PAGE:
A para dressage rider who was badly injured in a car crash has told H&H she will not give up on her dream of competing at the Paralympics.
Kate Hunter and her friend Beth Tyson were on their way back from tending to their horses on 18 December, 2013, when the accident happened.
They were driving on the A46 near Market Rasen when their car was hit head-on.
Beth suffered severe multiple injuries and Kate sustained a bleed on the brain, broke her wrist and suffered nerve damage to her left arm.
Kate was referred to the Royal National Orthapoedic Hospital in London, where surgeons told her she needed an urgent operation to help repair the damaged nerves.
After a seven-hour operation, her surgeon told her he hoped she would regain some feeling in her arm.
“It was about six months later I was allowed to ride again,” she said.
“My horse [Pro-Mo] is very flighty and spooky, but I just felt she would look after me.
“When I got on her, it was like she knew.
“She has been really, really good.”
Kate became involved in para dressage after she sustained a life-threatening head injury while eventing at Bishop Burton in 2009.
She was competing her mare, Seagull Silver Lady, in a BE90 section when they both fell at the final cross-country fence.
“Everything was going amazingly until the last fence – then I can’t remember anything,” she said.
“It was a freak accident.”
Kate had to learn to walk and talk again following the fall and started riding again through the Kesteven branch of the Riding for the Disabled Association (RDA) in 2010.
Before the car crash, Kate had been hoping to be selected to ride for Great Britain at the 2016 Rio Paralympics.
Kate and her ride Pro-Mo, owned by Jo Leonard, had been working towards World Class selection.
They had posted a string of strong results ahead of the accident and competed for Great Britian in the CPEDI at Bishop Burton in 2013.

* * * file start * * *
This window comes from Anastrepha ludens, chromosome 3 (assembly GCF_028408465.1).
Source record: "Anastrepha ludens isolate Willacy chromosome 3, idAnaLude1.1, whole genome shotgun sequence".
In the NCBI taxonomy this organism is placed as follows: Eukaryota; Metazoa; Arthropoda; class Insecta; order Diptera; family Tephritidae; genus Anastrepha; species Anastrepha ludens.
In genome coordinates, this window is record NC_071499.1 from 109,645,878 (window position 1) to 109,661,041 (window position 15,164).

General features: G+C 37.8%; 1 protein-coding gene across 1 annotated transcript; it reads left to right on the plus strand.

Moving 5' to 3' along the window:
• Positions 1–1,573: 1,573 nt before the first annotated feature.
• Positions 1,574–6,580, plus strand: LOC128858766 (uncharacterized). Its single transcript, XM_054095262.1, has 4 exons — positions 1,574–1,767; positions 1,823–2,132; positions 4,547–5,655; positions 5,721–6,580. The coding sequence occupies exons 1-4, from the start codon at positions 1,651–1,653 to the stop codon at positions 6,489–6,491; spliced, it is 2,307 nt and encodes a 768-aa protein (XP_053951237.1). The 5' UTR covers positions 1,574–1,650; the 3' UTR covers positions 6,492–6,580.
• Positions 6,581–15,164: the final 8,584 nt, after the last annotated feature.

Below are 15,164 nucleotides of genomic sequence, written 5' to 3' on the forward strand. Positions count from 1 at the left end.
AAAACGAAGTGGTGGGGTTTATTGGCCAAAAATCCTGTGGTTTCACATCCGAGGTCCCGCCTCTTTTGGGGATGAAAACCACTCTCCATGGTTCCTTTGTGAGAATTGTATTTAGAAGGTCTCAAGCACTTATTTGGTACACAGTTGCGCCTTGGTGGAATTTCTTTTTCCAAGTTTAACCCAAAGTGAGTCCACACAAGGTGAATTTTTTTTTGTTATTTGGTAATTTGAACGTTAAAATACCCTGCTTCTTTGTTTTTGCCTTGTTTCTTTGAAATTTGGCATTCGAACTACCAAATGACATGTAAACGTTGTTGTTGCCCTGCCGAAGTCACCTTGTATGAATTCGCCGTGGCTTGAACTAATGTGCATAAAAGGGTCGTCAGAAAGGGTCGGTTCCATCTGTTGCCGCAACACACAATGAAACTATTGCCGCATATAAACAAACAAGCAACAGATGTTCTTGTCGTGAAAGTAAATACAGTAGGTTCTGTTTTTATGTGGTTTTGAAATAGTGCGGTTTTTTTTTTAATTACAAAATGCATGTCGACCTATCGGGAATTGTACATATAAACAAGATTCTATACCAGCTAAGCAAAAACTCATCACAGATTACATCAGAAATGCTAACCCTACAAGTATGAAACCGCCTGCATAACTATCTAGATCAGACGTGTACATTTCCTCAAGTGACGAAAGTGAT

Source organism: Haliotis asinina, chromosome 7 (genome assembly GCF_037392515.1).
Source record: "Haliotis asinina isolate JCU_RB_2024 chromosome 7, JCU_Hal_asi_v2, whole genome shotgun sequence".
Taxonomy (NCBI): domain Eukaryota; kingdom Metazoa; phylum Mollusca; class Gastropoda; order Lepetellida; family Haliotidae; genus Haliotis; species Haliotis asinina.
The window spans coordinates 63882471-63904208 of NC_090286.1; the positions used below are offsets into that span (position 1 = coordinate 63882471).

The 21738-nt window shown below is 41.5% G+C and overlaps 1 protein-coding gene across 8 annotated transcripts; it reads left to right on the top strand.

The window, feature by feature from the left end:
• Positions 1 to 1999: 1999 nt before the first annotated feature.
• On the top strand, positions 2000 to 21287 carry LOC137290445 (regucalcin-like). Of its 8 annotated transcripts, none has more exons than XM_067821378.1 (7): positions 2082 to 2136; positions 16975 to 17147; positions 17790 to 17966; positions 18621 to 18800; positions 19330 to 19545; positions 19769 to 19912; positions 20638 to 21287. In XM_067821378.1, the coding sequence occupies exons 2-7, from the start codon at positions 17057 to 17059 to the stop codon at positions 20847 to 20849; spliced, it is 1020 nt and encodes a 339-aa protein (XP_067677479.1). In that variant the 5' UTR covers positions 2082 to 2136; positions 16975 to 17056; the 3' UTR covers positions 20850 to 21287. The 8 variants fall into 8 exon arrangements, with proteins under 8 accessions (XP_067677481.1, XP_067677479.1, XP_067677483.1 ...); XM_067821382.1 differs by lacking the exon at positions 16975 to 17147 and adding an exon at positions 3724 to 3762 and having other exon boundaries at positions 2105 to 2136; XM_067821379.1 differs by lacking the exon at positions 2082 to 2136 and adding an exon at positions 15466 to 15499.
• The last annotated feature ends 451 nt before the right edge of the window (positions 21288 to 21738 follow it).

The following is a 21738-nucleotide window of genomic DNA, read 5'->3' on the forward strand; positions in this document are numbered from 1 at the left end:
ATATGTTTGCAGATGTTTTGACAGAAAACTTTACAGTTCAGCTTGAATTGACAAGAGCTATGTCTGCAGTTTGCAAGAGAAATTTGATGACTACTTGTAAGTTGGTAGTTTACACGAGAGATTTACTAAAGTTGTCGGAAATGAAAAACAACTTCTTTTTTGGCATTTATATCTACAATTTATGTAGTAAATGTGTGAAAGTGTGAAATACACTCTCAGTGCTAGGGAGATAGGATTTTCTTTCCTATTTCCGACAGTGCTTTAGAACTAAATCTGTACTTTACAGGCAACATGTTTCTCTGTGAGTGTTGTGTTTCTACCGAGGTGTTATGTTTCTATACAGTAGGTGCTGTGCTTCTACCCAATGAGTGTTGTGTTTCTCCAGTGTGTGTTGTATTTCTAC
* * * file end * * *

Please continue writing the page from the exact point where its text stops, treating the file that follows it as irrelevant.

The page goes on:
In 2011, she was accepted onto the British Equestrian Federation’s excel talent programme and while studying at Riseholme College, Kate was also on the Sport England talented athlete scholarship scheme (TASS).
In May, the combination took part in their first competition following the crash at the RDA regionals at Hill House Equestrian Centre in Market Rasen.
“We went in expecting nothing and when I came out, I thought it had gone really badly,” said the 20-year-old.
They won on a score of 72%.
“That made me feel amazing,” she said.
They qualified for the national championships, which were held at Hartpury College from 17-19 July.
Unfortunately the wind and rain upset Pro-Mo. Kate could not hold her with her left arm and they jumped out over the dressage boards.
Kate is now setting her sights on Paralympics beyond Rio.
She is also on the look out for another horse that can cope with a one-armed rider.
“It has just set me back,” she said.
“I am still going to aim to compete in the Paralympics someday – it is just going to take a bit longer.”
Adam Hill, 35, of Grimsbury Road, Caistor, was sentenced to 15 months in prison for two charges of causing serious injury by dangerous driving – to run concurrently.
He was sentenced at Lincoln Crown Court on 20 July following a trial at the same court.
Hill was ordered to pay a £100 victim surcharge.
During the trial at Lincoln Crown Court, he was also banned from driving for three years.
“At the beginning, I was very annoyed at everything I had missed out on,” said Kate.
“I’m just glad it is over now.”